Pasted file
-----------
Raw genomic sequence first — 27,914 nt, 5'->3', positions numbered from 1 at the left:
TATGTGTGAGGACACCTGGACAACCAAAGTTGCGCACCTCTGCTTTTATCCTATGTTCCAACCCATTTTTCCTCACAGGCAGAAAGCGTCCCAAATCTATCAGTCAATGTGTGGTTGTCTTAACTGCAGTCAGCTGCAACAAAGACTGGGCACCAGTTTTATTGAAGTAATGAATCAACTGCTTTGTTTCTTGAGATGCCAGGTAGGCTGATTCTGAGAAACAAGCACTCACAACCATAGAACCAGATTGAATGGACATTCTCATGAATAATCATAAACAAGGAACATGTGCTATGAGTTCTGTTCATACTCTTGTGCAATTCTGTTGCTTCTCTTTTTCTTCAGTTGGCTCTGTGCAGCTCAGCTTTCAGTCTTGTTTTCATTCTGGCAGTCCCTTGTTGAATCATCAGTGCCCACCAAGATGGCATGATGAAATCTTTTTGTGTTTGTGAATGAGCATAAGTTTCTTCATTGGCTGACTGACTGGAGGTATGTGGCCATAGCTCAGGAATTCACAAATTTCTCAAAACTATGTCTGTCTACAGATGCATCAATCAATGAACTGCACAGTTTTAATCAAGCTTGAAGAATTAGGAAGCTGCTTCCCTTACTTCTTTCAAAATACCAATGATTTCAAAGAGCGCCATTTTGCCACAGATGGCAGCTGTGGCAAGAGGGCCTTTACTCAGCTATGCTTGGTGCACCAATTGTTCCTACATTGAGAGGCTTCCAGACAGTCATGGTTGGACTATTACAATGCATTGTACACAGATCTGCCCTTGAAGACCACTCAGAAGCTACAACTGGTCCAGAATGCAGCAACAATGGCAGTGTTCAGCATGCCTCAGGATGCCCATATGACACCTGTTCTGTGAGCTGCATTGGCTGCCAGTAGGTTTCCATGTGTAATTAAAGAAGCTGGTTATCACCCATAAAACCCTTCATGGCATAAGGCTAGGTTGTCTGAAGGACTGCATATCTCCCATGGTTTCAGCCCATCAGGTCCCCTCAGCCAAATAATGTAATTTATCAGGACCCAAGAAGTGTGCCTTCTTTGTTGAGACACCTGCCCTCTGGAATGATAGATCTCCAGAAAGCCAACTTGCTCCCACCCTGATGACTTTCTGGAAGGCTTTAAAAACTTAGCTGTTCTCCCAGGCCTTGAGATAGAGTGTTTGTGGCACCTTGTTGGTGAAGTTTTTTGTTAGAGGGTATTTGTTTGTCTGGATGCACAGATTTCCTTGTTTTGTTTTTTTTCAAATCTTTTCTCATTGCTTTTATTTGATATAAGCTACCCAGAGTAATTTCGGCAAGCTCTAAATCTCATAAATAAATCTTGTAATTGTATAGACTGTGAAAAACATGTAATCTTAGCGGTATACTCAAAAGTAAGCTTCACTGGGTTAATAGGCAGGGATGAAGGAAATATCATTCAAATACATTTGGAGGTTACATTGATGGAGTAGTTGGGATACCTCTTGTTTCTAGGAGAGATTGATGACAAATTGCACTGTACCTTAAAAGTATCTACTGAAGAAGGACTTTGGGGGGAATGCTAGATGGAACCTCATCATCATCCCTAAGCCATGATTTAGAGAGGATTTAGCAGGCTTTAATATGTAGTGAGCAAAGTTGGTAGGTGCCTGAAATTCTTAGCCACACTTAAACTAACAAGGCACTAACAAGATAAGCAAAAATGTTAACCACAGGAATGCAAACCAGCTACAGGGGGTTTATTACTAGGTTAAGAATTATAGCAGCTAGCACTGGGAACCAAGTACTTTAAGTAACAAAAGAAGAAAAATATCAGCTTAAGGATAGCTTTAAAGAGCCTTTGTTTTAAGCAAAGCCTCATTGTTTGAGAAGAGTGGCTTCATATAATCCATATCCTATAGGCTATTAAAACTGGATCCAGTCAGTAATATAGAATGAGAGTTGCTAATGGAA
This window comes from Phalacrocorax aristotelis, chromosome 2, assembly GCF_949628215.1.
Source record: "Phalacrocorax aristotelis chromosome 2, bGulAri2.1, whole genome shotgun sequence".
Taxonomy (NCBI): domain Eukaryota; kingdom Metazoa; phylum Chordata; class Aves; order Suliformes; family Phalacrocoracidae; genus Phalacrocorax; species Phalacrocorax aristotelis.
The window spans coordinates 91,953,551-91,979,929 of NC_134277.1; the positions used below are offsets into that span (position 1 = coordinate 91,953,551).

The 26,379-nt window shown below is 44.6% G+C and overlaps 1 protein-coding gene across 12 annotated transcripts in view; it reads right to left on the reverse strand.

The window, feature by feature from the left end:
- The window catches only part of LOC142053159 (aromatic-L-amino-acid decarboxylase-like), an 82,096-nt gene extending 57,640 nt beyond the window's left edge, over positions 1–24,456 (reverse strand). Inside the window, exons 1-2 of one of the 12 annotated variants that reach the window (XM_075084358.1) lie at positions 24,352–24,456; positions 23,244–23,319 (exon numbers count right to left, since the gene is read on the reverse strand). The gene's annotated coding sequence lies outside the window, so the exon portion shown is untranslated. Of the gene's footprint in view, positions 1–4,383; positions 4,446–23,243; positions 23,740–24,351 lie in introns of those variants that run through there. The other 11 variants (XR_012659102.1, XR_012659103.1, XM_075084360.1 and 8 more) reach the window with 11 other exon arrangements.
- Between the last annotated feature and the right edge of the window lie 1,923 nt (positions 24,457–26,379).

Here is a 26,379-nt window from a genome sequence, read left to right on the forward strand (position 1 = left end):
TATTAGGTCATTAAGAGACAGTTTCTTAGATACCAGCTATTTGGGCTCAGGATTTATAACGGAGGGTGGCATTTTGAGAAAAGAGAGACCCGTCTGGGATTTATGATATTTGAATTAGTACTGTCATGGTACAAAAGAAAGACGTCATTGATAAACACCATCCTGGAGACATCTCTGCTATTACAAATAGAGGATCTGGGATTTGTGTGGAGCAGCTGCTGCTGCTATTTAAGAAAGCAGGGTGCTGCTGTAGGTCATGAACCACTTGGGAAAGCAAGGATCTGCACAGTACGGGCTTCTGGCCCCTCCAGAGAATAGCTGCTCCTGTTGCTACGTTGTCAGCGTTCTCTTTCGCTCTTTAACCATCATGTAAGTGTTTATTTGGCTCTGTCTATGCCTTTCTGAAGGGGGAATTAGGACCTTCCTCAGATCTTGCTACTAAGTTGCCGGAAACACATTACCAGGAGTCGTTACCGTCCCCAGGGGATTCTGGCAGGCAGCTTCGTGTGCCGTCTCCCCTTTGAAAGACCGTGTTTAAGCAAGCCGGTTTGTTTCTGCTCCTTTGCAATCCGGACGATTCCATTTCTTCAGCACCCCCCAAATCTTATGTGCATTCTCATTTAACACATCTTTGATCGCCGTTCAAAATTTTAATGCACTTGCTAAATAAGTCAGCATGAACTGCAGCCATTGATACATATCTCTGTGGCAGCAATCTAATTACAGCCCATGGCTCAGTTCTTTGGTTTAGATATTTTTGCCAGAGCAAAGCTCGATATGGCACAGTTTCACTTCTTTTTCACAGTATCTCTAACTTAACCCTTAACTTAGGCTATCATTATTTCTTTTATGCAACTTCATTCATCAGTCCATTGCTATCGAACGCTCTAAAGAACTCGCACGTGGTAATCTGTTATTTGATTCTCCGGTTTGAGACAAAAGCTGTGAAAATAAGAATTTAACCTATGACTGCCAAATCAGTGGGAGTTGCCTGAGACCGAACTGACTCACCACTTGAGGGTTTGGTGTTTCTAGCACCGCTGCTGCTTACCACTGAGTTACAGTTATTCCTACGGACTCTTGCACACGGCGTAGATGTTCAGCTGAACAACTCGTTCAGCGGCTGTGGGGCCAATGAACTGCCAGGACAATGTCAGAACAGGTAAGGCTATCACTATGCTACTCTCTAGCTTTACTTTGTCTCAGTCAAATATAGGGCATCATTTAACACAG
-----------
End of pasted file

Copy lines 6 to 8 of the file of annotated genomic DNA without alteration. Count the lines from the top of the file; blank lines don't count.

The window spans coordinates 91,953,551-91,979,929 of NC_134277.1; the positions used below are offsets into that span (position 1 = coordinate 91,953,551).

The 26,379-nt window shown below is 44.6% G+C and overlaps 1 protein-coding gene across 12 annotated transcripts in view; it reads right to left on the reverse strand.

The window, feature by feature from the left end: